Vision Impairments: Children Learning from a Blurred Screen
Australian behavioural optometrists Gary Rodney and Jacqueline Gattegno have responded with concern to statistics showing that 5 to 10 percent of preschool children, and 25 percent of their slightly older brothers and sisters at grade school, have vision problems. Yet, in spite of this, about 80 percent of the knowledge is transmitted on screens situated some distance away from them in today’s classrooms and lecture halls, which makes it difficult for them to assimilate the knowledge.
Rodney, a fellow of the International Academy of Orthokeratology and Myopia Control (FIAOMC), says not enough consideration is being given to those children whose ability to learn is compromised because of refractive, perceptual and vision impairments which prevent them from seeing and processing relevant information. Instead technology is taking over the classroom and, in many cases, the use of screens and computers is increasing the progression of eye impairments like myopia.
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Home Screen-time Gets the Blame
“While the debate continues as to whether too much screen time at home could be causing or worsening eye problems, the school screen time or computer usage, which also calls for fixed focus and very little blinking over long periods, is seldom addressed.
Instead, it’s often seen as a feather in the cap of educational institutions keen to prove they’re keeping up with the times. And this is despite studies which report big leaps in the percentage of students with vision problems like myopia as their educational paths continue in a world where shortsightedness has reached epidemic proportions,” says Rodney.
He said one out of four school-goers are myopic (nearsighted) and can see objects clearly only when they are close by. When faced with images or texts some distance away, everything becomes a confusing blur which leaves them understanding very little about the meaning or relevance of what they are seeing.
And they are not alone on this situation. According to Rodney, many children with other eye impairments face similar difficulties. And there’s a flip side to the problem – its not only screens that are further away that lead to difficulty with perceptual vision. A nearby screen like an individual computer on the desk, also holds an assortment of risks like fixed distance focus, the negative effects of the blue light emitted by the screen, and a tendency not to blink, which can lead to dry eye and eye strain in the same way as home computers, mobile phones and tablets.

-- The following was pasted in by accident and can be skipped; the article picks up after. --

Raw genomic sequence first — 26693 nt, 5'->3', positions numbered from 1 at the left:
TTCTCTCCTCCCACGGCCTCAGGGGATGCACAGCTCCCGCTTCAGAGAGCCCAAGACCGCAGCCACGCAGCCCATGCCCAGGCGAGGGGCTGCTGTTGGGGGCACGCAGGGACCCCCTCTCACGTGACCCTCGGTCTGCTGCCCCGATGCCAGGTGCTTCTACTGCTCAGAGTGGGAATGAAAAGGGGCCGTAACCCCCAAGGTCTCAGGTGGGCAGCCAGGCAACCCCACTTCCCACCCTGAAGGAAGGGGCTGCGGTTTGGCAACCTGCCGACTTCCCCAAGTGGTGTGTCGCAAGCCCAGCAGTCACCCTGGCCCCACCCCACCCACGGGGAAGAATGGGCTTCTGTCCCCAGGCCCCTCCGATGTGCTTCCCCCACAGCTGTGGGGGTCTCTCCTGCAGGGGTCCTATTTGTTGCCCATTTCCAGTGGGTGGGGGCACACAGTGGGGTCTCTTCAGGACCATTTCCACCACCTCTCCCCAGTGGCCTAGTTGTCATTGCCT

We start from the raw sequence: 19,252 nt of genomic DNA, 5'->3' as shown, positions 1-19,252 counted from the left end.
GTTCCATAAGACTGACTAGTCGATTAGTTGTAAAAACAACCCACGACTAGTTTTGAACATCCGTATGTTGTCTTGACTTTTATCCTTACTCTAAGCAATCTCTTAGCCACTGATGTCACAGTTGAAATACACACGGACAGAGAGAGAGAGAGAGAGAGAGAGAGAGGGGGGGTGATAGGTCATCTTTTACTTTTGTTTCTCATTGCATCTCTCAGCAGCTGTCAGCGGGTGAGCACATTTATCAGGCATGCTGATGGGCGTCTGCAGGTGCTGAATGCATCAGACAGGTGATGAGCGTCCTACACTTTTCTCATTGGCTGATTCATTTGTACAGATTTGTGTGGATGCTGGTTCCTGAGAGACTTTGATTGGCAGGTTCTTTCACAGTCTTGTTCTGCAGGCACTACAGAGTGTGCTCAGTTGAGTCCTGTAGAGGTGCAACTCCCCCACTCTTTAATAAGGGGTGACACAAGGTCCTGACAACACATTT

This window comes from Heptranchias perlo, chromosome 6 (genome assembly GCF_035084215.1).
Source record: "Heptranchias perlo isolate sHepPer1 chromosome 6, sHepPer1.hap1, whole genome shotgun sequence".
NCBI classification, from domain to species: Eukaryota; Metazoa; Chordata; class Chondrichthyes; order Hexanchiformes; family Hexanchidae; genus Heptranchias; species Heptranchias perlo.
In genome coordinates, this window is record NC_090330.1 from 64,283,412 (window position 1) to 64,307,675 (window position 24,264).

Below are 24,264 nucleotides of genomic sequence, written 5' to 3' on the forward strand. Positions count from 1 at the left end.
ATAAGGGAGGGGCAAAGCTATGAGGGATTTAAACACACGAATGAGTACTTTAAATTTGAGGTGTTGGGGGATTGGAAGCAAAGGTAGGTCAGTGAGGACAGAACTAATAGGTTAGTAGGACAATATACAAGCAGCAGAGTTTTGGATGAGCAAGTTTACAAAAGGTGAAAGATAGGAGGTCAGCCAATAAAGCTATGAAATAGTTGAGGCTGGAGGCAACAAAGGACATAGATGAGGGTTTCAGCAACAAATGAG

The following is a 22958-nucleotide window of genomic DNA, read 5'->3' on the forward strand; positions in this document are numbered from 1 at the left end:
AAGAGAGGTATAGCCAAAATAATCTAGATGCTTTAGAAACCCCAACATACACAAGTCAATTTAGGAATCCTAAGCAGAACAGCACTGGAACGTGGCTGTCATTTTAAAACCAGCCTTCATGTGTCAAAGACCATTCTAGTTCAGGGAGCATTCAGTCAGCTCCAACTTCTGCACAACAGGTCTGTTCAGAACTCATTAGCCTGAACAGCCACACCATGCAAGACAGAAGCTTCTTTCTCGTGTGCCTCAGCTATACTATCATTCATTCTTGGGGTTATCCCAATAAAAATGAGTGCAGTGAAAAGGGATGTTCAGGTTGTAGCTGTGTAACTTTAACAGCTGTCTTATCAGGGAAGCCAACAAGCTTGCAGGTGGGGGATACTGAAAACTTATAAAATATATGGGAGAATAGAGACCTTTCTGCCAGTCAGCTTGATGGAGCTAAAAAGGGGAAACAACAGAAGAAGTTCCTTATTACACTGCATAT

Rodney said it’s possible that more hours are now spent viewing screens at school than at home, and certainly more time will be spent indoors doing so during class. And these are two of the major concerns with regard to increasing the rate of progression of this epidemic level eye impairment.
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Kids Dealing With a Bundle of Confusion
For children with myopia starting school this adds to the normal concerns about whether children will like or shun them, and if their performance will be good enough to elicit praise from their parents and teacher.
When the knowledge they’re supposed to absorb is displayed a full classroom length away, they may well give up completely on concepts like learning, best behaviour, and “doing well at school”, and end up with limited attention spans, poor engagement and performance, affected social development and a low self-image, all of which will feed the vicious cycle they create. And at the same time the core factor of the eye impairment itself could be getting worse.
“What are they supposed to feel when their teacher asks a question about something on a screen, and they can’t answer it because what they see doesn’t make sense? Or they battle to read out loud words which are a blur to them on a screen or whiteboard, and everyone around them starts laughing?” asks Gattegno.
HEAR: Gary Rodney Interviewed By David Wood Ultra106five.com
The Need for Eye Checks
Rodney and Gattegno urge parents and schools to ensure that children have regular eye checks in a bid to pick up any signs of impairment as soon as possible so those affected can be treated immediately.
To learn more about children’s eye development and Smart Vision’s approach to Myopia management and vision therapy, visit Myopia Prevention: Solutions, Control And Treatment In Sydney or the Smart Vision website: Optometrists Sydney: Optometry Services For Children and Adults | Smart Vision.
To book an appointment for a thorough eye check-up, click here or Call the Bondi clinic on (02) 9365 5047, the Mosman clinic on (02) 9969 1600 or the Pennant Hills clinic on (02) 9481 0449.
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